Endoscopic Lung Volume Reduction Results in Improvement of Diaphragm Mobility as Measured by Sonography
Authors Boyko M, Vonderbank S, Gürleyen H, Gibis N, Schulz A, Erbuth A, Bastian A
Received 28 January 2020
Accepted for publication 24 May 2020
Published 22 June 2020 Volume 2020:15 Pages 1465—1470
Checked for plagiarism Yes
Review by Single anonymous peer review
Peer reviewer comments 3
Editor who approved publication: Dr Richard Russell
Mariya Boyko, Sandy Vonderbank, Hakan Gürleyen, Natalie Gibis, Alina Schulz, Annika Erbuth, Andreas Bastian
Marienkrankenhaus Kassel, Kassel 34127, Germany
Correspondence: Andreas Bastian
Marienkrankenhaus Kassel, Marburger Strasse 85, Kassel 34127, Germany
Background: Hyperinflation in patients with pulmonary emphysema is an important cause of reduced diaphragm mobility. We investigated whether endoscopic lung volume reduction (ELVR) could improve diaphragm mobility.
Methods: Diaphragm mobility data obtained by sonography from 44 patients were compared before and 3– 6 months after ELVR therapy with a Spiration™ valve system. These patients were asked whether they wanted this procedure again after they had learned of their treatment outcome; this was a subjective indicator of outcome. Lung function parameters and blood gases were also measured.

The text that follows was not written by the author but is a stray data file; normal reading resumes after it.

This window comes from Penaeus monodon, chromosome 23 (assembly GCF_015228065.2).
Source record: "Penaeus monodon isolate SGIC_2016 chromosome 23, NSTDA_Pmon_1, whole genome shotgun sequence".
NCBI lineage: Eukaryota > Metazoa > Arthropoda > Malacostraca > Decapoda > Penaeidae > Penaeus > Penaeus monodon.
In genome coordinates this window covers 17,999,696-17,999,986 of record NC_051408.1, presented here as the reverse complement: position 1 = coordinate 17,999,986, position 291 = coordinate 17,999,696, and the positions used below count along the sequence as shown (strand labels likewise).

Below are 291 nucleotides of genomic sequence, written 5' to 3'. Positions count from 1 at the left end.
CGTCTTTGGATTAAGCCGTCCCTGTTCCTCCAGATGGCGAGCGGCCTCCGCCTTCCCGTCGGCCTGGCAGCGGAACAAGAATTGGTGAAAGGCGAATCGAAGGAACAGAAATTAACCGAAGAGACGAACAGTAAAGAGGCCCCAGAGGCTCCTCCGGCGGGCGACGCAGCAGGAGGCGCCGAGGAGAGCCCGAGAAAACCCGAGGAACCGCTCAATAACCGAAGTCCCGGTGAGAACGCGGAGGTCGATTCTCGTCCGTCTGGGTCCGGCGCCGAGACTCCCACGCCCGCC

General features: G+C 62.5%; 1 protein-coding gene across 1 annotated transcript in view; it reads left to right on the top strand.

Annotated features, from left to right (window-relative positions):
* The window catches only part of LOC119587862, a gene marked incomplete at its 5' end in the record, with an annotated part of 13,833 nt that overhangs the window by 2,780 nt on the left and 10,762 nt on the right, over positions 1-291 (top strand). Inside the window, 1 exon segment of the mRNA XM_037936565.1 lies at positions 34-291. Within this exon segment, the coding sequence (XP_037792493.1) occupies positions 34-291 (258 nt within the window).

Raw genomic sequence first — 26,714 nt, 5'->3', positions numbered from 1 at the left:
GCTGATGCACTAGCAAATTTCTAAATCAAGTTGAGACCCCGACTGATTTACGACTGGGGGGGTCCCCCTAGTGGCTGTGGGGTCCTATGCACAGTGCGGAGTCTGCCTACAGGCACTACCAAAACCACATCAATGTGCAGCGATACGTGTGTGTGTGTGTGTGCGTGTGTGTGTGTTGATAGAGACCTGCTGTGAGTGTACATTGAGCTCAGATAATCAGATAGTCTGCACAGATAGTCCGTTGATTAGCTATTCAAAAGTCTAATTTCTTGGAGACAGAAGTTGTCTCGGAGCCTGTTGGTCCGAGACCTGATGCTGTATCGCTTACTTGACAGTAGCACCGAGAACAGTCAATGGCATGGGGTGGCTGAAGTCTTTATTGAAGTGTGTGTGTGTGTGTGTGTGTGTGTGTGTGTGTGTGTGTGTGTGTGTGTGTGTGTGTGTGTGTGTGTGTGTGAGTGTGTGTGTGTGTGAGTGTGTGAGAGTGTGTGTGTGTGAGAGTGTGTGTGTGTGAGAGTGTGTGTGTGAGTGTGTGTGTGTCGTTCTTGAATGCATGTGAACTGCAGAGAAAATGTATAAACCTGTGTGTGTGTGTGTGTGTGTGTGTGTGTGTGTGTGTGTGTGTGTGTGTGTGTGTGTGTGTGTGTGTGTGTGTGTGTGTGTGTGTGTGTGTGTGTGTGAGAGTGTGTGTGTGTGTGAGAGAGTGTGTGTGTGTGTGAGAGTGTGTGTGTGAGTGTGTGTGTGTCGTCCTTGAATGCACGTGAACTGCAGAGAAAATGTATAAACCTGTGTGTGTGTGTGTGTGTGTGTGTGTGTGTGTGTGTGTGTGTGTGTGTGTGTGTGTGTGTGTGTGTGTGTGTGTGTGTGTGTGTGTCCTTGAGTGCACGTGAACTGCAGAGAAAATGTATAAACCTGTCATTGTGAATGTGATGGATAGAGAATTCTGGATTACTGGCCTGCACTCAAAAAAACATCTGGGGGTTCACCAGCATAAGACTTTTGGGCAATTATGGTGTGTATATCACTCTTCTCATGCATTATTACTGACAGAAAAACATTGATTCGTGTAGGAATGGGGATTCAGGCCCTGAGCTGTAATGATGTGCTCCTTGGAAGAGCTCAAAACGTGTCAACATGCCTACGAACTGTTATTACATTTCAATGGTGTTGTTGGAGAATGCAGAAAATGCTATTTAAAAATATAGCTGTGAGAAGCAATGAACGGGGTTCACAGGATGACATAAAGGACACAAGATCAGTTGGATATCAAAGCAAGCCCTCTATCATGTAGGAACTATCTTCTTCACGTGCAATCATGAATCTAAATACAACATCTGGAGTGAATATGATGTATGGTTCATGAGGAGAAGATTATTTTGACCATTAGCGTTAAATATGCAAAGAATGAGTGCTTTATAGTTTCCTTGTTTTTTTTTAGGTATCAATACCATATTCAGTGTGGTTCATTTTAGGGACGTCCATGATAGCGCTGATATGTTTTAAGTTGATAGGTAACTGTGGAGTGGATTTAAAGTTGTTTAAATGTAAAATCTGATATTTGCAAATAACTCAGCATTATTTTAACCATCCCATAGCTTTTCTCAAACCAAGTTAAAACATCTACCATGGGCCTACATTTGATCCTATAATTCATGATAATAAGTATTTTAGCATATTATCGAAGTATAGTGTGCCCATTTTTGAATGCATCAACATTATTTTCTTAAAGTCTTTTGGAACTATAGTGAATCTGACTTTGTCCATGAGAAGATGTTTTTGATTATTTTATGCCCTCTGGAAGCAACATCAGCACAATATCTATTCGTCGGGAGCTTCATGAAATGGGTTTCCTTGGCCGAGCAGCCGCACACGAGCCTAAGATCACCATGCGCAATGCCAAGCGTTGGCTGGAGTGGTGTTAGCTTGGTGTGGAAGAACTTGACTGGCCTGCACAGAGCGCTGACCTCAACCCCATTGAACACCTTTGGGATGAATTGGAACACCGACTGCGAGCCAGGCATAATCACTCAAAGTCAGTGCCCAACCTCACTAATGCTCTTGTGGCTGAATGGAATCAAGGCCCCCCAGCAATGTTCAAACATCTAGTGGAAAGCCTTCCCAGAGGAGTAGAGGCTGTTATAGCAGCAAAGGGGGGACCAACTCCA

Results: After ELVR, 30 patients (82%) developed atelectasis of ≥ 50% of the targeted lung lobe. These patients had a diaphragm mobility increase of 28.97 ± 15.93 mm, while the remaining patients experienced an improvement in diaphragm mobility of 16.07 ± 21.17 mm; this difference was significant (p = 0.030). All 30 patients with atelectasis and additional 6 patients without radiologically demonstrated atelectasis perceived an improved outcome after ELVR. Their diaphragm mobility increased by 28.89 ± 17.26 mm. Conversely, the patients with no perceived improvement in outcome had a diaphragm mobility increase of 6.75 ± 12.76 mm; this difference was significant (p = 0.001).
Conclusion: ELVR can improve diaphragm mobility, and this improvement is correlated with a perceived positive outcome in patients.
Keywords: COPD, emphysema, diaphragm mobility, endoscopic lung volume reduction, ultrasound, outcome
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